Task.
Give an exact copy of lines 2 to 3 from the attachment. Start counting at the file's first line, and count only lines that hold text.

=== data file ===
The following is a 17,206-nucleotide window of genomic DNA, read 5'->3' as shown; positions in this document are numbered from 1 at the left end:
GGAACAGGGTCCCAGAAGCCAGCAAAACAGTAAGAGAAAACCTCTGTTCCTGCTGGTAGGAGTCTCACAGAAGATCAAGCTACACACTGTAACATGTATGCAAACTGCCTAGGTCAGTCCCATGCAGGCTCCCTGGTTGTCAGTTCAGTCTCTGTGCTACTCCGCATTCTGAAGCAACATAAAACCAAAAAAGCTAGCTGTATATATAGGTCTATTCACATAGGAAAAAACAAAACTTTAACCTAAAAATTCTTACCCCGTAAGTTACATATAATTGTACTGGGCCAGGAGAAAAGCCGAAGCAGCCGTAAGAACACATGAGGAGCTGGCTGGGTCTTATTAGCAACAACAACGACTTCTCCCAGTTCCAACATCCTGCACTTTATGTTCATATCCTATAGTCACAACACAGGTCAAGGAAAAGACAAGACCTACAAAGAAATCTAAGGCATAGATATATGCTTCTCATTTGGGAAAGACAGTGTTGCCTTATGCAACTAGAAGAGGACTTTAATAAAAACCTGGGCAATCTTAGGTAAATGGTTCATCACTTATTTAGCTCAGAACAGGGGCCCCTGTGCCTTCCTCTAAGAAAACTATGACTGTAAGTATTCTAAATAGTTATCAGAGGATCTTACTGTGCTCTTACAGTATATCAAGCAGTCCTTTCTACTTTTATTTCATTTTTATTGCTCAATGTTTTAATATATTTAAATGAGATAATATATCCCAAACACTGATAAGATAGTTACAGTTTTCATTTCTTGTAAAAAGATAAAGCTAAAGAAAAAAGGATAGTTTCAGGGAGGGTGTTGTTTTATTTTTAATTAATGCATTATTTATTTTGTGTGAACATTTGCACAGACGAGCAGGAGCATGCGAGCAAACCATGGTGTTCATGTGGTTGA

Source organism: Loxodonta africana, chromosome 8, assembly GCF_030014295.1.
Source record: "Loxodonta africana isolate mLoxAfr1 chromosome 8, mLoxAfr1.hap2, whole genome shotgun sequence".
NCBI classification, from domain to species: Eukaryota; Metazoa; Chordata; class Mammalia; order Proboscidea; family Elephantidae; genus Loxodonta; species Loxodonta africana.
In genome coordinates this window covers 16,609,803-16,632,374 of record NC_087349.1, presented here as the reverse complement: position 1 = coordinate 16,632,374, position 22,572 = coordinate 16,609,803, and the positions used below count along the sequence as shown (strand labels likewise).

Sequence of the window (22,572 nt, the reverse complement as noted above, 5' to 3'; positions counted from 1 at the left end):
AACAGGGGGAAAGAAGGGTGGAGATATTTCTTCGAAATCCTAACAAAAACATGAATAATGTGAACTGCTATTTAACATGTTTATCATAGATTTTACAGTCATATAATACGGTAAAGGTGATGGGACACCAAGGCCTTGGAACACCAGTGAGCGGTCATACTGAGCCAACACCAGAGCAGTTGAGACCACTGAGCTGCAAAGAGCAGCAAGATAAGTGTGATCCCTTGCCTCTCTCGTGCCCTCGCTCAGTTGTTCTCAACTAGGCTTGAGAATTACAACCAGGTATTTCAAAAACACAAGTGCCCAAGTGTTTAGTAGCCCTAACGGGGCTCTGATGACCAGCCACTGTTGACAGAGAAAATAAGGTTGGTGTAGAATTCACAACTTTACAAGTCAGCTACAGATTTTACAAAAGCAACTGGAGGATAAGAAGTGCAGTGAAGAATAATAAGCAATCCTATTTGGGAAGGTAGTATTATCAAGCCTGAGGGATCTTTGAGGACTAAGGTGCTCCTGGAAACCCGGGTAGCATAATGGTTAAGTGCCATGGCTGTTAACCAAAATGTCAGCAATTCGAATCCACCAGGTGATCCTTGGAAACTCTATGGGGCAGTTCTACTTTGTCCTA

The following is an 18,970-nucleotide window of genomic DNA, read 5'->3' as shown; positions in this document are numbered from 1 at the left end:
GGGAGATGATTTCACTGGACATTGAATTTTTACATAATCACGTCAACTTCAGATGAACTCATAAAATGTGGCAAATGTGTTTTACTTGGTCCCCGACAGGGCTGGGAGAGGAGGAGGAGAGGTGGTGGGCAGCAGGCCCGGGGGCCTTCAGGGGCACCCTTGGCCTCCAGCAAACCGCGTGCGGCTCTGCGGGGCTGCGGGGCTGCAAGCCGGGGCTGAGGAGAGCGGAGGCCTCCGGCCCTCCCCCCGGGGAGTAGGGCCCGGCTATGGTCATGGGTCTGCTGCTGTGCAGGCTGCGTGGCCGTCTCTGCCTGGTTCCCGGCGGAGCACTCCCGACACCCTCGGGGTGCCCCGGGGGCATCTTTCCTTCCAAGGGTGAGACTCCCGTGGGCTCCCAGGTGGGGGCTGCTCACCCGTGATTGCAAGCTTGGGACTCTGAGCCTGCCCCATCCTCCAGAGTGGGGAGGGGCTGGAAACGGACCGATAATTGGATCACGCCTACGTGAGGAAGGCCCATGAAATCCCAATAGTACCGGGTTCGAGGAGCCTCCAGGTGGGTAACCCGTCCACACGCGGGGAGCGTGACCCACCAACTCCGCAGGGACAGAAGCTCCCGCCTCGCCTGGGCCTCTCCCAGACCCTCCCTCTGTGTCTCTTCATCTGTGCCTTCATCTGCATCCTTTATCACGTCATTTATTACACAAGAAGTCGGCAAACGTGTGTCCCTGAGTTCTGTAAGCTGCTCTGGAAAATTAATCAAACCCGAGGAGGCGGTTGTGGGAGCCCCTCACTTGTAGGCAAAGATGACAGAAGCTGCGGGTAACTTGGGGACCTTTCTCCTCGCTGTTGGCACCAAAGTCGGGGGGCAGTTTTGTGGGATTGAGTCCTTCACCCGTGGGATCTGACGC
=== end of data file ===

GGAACAGGGTCCCAGAAGCCAGCAAAACAGTAAGAGAAAACCTCTGTTCCTGCTGGTAGGAGTCTCACAGAAGATCAAGCTACACACTGTAACATGTATGCAAACTGCCTAGGTCAGTCCCATGCAGGCTCCCTGGTTGTCAGTTCAGTCTCTGTGCTACTCCGCATTCTGAAGCAACATAAAACCAAAAAAGCTAGCTGTATATATAGGTCTATTCACATAGGAAAAAACAAAACTTTAACCTAAAAATTCTTACCCCGTAAGTTACATATAATTGTACTGGGCCAGGAGAAAAGCCGAAGCAGCCGTAAGAACACATGAGGAGCTGGCTGGGTCTTATTAGCAACAACAACGACTTCTCCCAGTTCCAACATCCTGCACTTTATGTTCATATCCTATAGTCACAACACAGGTCAAGGAAAAGACAAGACCTACAAAGAAATCTAAGGCATAGATATATGCTTCTCATTTGGGAAAGACAGTGTTGCCTTATGCAACTAGAAGAGGACTTTAATAAAAACCTGGGCAATCTTAGGTAAATGGTTCATCACTTATTTAGCTCAGAACAGGGGCCCCTGTGCCTTCCTCTAAGAAAACTATGACTGTAAGTATTCTAAATAGTTATCAGAGGATCTTACTGTGCTCTTACAGTATATCAAGCAGTCCTTTCTACTTTTATTTCATTTTTATTGCTCAATGTTTTAATATATTTAAATGAGATAATATATCCCAAACACTGATAAGATAGTTACAGTTTTCATTTCTTGTAAAAAGATAAAGCTAAAGAAAAAAGGATAGTTTCAGGGAGGGTGTTGTTTTATTTTTAATTAATGCATTATTTATTTTGTGTGAACATTTGCACAGACGAGCAGGAGCATGCGAGCAAACCATGGTGTTCATGTGGTTGA

Source organism: Loxodonta africana, chromosome 8, assembly GCF_030014295.1.